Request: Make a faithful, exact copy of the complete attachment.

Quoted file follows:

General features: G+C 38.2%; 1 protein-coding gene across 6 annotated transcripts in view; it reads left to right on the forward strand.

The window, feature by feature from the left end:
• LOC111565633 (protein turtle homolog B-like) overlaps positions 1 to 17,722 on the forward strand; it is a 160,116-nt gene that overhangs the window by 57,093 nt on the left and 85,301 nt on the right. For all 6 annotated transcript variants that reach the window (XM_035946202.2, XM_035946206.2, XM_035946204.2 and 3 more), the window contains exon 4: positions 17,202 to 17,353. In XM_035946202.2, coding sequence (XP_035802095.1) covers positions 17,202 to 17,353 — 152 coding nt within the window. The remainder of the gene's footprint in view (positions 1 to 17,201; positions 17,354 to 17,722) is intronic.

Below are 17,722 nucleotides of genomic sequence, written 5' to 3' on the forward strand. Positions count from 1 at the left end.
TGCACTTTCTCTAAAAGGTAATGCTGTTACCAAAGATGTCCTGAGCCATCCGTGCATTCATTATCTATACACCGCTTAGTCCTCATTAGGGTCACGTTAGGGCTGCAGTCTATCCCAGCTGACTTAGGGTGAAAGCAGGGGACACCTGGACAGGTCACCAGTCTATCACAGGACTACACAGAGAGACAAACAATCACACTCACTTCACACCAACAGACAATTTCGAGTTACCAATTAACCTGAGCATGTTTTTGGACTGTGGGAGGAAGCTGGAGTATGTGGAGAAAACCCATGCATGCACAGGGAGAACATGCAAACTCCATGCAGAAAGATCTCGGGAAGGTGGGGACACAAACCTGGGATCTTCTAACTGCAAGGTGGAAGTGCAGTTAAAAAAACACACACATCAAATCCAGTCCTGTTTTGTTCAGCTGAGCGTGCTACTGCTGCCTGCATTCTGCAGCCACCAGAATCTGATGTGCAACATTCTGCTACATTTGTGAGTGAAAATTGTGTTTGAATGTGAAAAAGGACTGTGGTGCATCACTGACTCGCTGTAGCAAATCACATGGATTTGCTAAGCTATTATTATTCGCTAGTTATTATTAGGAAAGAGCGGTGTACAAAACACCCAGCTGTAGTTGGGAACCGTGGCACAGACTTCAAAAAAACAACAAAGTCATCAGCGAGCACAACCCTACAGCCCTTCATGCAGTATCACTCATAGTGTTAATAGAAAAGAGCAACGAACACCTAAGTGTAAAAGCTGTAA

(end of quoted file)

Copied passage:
General features: G+C 38.2%; 1 protein-coding gene across 6 annotated transcripts in view; it reads left to right on the forward strand.

The window, feature by feature from the left end:
• LOC111565633 (protein turtle homolog B-like) overlaps positions 1 to 17,722 on the forward strand; it is a 160,116-nt gene that overhangs the window by 57,093 nt on the left and 85,301 nt on the right. For all 6 annotated transcript variants that reach the window (XM_035946202.2, XM_035946206.2, XM_035946204.2 and 3 more), the window contains exon 4: positions 17,202 to 17,353. In XM_035946202.2, coding sequence (XP_035802095.1) covers positions 17,202 to 17,353 — 152 coding nt within the window. The remainder of the gene's footprint in view (positions 1 to 17,201; positions 17,354 to 17,722) is intronic.

Below are 17,722 nucleotides of genomic sequence, written 5' to 3' on the forward strand. Positions count from 1 at the left end.
TGCACTTTCTCTAAAAGGTAATGCTGTTACCAAAGATGTCCTGAGCCATCCGTGCATTCATTATCTATACACCGCTTAGTCCTCATTAGGGTCACGTTAGGGCTGCAGTCTATCCCAGCTGACTTAGGGTGAAAGCAGGGGACACCTGGACAGGTCACCAGTCTATCACAGGACTACACAGAGAGACAAACAATCACACTCACTTCACACCAACAGACAATTTCGAGTTACCAATTAACCTGAGCATGTTTTTGGACTGTGGGAGGAAGCTGGAGTATGTGGAGAAAACCCATGCATGCACAGGGAGAACATGCAAACTCCATGCAGAAAGATCTCGGGAAGGTGGGGACACAAACCTGGGATCTTCTAACTGCAAGGTGGAAGTGCAGTTAAAAAAACACACACATCAAATCCAGTCCTGTTTTGTTCAGCTGAGCGTGCTACTGCTGCCTGCATTCTGCAGCCACCAGAATCTGATGTGCAACATTCTGCTACATTTGTGAGTGAAAATTGTGTTTGAATGTGAAAAAGGACTGTGGTGCATCACTGACTCGCTGTAGCAAATCACATGGATTTGCTAAGCTATTATTATTCGCTAGTTATTATTAGGAAAGAGCGGTGTACAAAACACCCAGCTGTAGTTGGGAACCGTGGCACAGACTTCAAAAAAACAACAAAGTCATCAGCGAGCACAACCCTACAGCCCTTCATGCAGTATCACTCATAGTGTTAATAGAAAAGAGCAACGAACACCTAAGTGTAAAAGCTGTAA